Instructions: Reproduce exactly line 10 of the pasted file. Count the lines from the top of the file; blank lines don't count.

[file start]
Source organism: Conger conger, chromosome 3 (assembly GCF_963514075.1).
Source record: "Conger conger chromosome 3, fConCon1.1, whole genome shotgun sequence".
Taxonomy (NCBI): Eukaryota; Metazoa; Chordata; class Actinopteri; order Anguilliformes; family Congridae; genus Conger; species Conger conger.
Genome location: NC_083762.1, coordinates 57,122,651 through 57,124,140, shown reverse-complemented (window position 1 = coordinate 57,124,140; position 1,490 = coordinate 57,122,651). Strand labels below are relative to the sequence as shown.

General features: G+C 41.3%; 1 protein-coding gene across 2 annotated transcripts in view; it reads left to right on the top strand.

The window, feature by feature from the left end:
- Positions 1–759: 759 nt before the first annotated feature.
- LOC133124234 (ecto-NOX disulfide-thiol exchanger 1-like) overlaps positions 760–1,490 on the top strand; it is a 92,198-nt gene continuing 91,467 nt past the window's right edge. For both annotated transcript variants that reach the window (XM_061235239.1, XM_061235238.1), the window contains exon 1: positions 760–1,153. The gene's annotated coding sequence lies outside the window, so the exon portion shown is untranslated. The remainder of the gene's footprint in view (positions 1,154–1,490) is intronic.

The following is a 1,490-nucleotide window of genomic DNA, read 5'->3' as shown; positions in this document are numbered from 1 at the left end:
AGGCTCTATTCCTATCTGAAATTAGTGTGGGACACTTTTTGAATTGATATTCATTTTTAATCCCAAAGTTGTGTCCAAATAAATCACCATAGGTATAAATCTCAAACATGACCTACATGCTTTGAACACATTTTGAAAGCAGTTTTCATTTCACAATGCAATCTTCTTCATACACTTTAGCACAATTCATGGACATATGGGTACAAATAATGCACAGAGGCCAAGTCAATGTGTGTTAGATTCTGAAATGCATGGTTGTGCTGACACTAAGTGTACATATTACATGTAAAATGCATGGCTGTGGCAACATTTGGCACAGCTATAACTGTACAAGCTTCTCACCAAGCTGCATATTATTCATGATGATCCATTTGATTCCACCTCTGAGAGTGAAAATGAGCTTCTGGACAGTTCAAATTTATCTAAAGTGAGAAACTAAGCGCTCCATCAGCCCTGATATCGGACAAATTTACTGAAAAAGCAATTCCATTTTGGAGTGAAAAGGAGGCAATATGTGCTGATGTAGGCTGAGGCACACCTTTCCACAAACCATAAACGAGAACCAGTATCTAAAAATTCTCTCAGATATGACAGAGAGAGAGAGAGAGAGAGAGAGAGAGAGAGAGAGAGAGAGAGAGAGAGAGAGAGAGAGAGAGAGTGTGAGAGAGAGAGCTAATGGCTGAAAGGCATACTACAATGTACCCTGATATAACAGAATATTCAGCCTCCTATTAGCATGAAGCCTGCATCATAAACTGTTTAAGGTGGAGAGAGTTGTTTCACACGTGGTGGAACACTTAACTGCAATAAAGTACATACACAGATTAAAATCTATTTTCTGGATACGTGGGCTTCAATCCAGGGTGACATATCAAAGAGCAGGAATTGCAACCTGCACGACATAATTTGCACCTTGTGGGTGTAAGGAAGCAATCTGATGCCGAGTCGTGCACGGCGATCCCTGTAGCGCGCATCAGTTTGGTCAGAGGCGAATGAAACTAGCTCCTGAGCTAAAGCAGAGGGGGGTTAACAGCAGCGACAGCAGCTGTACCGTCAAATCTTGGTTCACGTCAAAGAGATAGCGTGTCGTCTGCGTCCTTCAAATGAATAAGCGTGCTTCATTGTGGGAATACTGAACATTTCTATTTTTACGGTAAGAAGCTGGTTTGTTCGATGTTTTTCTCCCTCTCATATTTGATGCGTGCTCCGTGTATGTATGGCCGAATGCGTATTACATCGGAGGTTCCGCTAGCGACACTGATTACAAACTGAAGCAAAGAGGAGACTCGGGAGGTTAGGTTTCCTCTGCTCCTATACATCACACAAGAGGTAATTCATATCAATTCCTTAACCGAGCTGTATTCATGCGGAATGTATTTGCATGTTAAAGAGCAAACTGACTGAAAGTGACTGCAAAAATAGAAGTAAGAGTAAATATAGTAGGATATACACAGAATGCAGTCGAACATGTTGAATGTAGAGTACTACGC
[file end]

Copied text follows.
AGGCTCTATTCCTATCTGAAATTAGTGTGGGACACTTTTTGAATTGATATTCATTTTTAATCCCAAAGTTGTGTCCAAATAAATCACCATAGGTATAAATCTCAAACATGACCTACATGCTTTGAACACATTTTGAAAGCAGTTTTCATTTCACAATGCAATCTTCTTCATACACTTTAGCACAATTCATGGACATATGGGTACAAATAATGCACAGAGGCCAAGTCAATGTGTGTTAGATTCTGAAATGCATGGTTGTGCTGACACTAAGTGTACATATTACATGTAAAATGCATGGCTGTGGCAACATTTGGCACAGCTATAACTGTACAAGCTTCTCACCAAGCTGCATATTATTCATGATGATCCATTTGATTCCACCTCTGAGAGTGAAAATGAGCTTCTGGACAGTTCAAATTTATCTAAAGTGAGAAACTAAGCGCTCCATCAGCCCTGATATCGGACAAATTTACTGAAAAAGCAATTCCATTTTGGAGTGAAAAGGAGGCAATATGTGCTGATGTAGGCTGAGGCACACCTTTCCACAAACCATAAACGAGAACCAGTATCTAAAAATTCTCTCAGATATGACAGAGAGAGAGAGAGAGAGAGAGAGAGAGAGAGAGAGAGAGAGAGAGAGAGAGAGAGAGAGAGAGAGTGTGAGAGAGAGAGCTAATGGCTGAAAGGCATACTACAATGTACCCTGATATAACAGAATATTCAGCCTCCTATTAGCATGAAGCCTGCATCATAAACTGTTTAAGGTGGAGAGAGTTGTTTCACACGTGGTGGAACACTTAACTGCAATAAAGTACATACACAGATTAAAATCTATTTTCTGGATACGTGGGCTTCAATCCAGGGTGACATATCAAAGAGCAGGAATTGCAACCTGCACGACATAATTTGCACCTTGTGGGTGTAAGGAAGCAATCTGATGCCGAGTCGTGCACGGCGATCCCTGTAGCGCGCATCAGTTTGGTCAGAGGCGAATGAAACTAGCTCCTGAGCTAAAGCAGAGGGGGGTTAACAGCAGCGACAGCAGCTGTACCGTCAAATCTTGGTTCACGTCAAAGAGATAGCGTGTCGTCTGCGTCCTTCAAATGAATAAGCGTGCTTCATTGTGGGAATACTGAACATTTCTATTTTTACGGTAAGAAGCTGGTTTGTTCGATGTTTTTCTCCCTCTCATATTTGATGCGTGCTCCGTGTATGTATGGCCGAATGCGTATTACATCGGAGGTTCCGCTAGCGACACTGATTACAAACTGAAGCAAAGAGGAGACTCGGGAGGTTAGGTTTCCTCTGCTCCTATACATCACACAAGAGGTAATTCATATCAATTCCTTAACCGAGCTGTATTCATGCGGAATGTATTTGCATGTTAAAGAGCAAACTGACTGAAAGTGACTGCAAAAATAGAAGTAAGAGTAAATATAGTAGGATATACACAGAATGCAGTCGAACATGTTGAATGTAGAGTACTACGC